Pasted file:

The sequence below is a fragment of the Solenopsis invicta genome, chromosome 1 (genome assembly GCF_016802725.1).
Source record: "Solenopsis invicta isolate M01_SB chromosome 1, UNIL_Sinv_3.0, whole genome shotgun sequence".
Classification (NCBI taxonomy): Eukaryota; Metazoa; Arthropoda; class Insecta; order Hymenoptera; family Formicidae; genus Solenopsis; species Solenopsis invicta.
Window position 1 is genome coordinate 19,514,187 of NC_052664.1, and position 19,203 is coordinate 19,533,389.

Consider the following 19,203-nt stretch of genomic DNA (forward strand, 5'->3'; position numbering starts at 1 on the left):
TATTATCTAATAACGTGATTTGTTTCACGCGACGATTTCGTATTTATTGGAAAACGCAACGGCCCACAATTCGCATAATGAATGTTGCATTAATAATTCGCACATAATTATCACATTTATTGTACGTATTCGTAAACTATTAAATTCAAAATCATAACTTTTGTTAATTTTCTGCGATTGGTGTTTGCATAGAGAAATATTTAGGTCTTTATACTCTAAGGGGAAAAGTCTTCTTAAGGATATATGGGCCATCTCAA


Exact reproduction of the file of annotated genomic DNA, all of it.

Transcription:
The sequence below is a fragment of the Solenopsis invicta genome, chromosome 1 (genome assembly GCF_016802725.1).
Source record: "Solenopsis invicta isolate M01_SB chromosome 1, UNIL_Sinv_3.0, whole genome shotgun sequence".
Classification (NCBI taxonomy): Eukaryota; Metazoa; Arthropoda; class Insecta; order Hymenoptera; family Formicidae; genus Solenopsis; species Solenopsis invicta.
Window position 1 is genome coordinate 19,514,187 of NC_052664.1, and position 19,203 is coordinate 19,533,389.

Consider the following 19,203-nt stretch of genomic DNA (forward strand, 5'->3'; position numbering starts at 1 on the left):
TATTATCTAATAACGTGATTTGTTTCACGCGACGATTTCGTATTTATTGGAAAACGCAACGGCCCACAATTCGCATAATGAATGTTGCATTAATAATTCGCACATAATTATCACATTTATTGTACGTATTCGTAAACTATTAAATTCAAAATCATAACTTTTGTTAATTTTCTGCGATTGGTGTTTGCATAGAGAAATATTTAGGTCTTTATACTCTAAGGGGAAAAGTCTTCTTAAGGATATATGGGCCATCTCAA